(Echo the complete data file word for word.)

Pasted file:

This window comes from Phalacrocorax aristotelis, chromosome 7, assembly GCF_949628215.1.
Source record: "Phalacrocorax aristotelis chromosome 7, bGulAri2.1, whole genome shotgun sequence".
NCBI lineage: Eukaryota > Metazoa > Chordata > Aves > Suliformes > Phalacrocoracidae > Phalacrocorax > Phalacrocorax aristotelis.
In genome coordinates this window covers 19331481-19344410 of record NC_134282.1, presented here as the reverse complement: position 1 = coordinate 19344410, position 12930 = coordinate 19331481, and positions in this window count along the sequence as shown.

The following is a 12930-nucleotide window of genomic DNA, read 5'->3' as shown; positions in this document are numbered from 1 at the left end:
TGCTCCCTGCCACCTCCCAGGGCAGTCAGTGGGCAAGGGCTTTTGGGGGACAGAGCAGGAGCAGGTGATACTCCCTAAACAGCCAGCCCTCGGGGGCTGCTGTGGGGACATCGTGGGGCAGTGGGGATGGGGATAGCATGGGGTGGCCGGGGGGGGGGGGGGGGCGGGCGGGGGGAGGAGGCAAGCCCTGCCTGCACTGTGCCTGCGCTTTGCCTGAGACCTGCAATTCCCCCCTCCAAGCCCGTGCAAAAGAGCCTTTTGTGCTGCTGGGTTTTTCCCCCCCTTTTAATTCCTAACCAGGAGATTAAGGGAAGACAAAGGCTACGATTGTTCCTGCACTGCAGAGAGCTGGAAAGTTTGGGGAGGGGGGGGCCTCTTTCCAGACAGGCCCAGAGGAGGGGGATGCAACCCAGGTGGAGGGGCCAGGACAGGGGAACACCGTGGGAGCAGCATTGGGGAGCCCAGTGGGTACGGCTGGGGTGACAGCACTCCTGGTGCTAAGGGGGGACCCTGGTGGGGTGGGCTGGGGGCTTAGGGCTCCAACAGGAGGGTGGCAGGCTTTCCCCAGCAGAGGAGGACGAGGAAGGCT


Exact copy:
This window comes from Phalacrocorax aristotelis, chromosome 7, assembly GCF_949628215.1.
Source record: "Phalacrocorax aristotelis chromosome 7, bGulAri2.1, whole genome shotgun sequence".
NCBI lineage: Eukaryota > Metazoa > Chordata > Aves > Suliformes > Phalacrocoracidae > Phalacrocorax > Phalacrocorax aristotelis.
In genome coordinates this window covers 19331481-19344410 of record NC_134282.1, presented here as the reverse complement: position 1 = coordinate 19344410, position 12930 = coordinate 19331481, and positions in this window count along the sequence as shown.

The following is a 12930-nucleotide window of genomic DNA, read 5'->3' as shown; positions in this document are numbered from 1 at the left end:
TGCTCCCTGCCACCTCCCAGGGCAGTCAGTGGGCAAGGGCTTTTGGGGGACAGAGCAGGAGCAGGTGATACTCCCTAAACAGCCAGCCCTCGGGGGCTGCTGTGGGGACATCGTGGGGCAGTGGGGATGGGGATAGCATGGGGTGGCCGGGGGGGGGGGGGGGGCGGGCGGGGGGAGGAGGCAAGCCCTGCCTGCACTGTGCCTGCGCTTTGCCTGAGACCTGCAATTCCCCCCTCCAAGCCCGTGCAAAAGAGCCTTTTGTGCTGCTGGGTTTTTCCCCCCCTTTTAATTCCTAACCAGGAGATTAAGGGAAGACAAAGGCTACGATTGTTCCTGCACTGCAGAGAGCTGGAAAGTTTGGGGAGGGGGGGGCCTCTTTCCAGACAGGCCCAGAGGAGGGGGATGCAACCCAGGTGGAGGGGCCAGGACAGGGGAACACCGTGGGAGCAGCATTGGGGAGCCCAGTGGGTACGGCTGGGGTGACAGCACTCCTGGTGCTAAGGGGGGACCCTGGTGGGGTGGGCTGGGGGCTTAGGGCTCCAACAGGAGGGTGGCAGGCTTTCCCCAGCAGAGGAGGACGAGGAAGGCT